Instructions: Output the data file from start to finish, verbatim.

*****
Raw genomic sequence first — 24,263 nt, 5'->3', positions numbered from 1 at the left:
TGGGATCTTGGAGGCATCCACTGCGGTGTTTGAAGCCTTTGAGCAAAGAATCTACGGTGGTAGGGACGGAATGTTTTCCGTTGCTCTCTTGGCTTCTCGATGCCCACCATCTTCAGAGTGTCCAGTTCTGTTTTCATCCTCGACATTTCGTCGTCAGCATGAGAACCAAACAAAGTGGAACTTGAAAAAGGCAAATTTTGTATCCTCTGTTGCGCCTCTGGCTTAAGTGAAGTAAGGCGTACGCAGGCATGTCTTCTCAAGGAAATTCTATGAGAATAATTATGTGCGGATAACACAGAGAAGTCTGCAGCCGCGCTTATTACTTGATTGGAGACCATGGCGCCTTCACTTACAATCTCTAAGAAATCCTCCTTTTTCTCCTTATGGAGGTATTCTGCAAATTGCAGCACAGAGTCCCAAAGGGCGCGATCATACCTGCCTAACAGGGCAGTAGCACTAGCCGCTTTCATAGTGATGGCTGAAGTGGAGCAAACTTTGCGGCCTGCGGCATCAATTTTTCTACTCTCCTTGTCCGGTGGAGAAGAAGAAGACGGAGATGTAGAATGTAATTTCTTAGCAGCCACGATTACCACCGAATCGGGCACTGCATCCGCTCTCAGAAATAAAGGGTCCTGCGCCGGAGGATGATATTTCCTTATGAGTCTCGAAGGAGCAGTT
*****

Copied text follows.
Raw genomic sequence first — 24,263 nt, 5'->3', positions numbered from 1 at the left:
TGGGATCTTGGAGGCATCCACTGCGGTGTTTGAAGCCTTTGAGCAAAGAATCTACGGTGGTAGGGACGGAATGTTTTCCGTTGCTCTCTTGGCTTCTCGATGCCCACCATCTTCAGAGTGTCCAGTTCTGTTTTCATCCTCGACATTTCGTCGTCAGCATGAGAACCAAACAAAGTGGAACTTGAAAAAGGCAAATTTTGTATCCTCTGTTGCGCCTCTGGCTTAAGTGAAGTAAGGCGTACGCAGGCATGTCTTCTCAAGGAAATTCTATGAGAATAATTATGTGCGGATAACACAGAGAAGTCTGCAGCCGCGCTTATTACTTGATTGGAGACCATGGCGCCTTCACTTACAATCTCTAAGAAATCCTCCTTTTTCTCCTTATGGAGGTATTCTGCAAATTGCAGCACAGAGTCCCAAAGGGCGCGATCATACCTGCCTAACAGGGCAGTAGCACTAGCCGCTTTCATAGTGATGGCTGAAGTGGAGCAAACTTTGCGGCCTGCGGCATCAATTTTTCTACTCTCCTTGTCCGGTGGAGAAGAAGAAGACGGAGATGTAGAATGTAATTTCTTAGCAGCCACGATTACCACCGAATCGGGCACTGCATCCGCTCTCAGAAATAAAGGGTCCTGCGCCGGAGGATGATATTTCCTTATGAGTCTCGAAGGAGCAGTT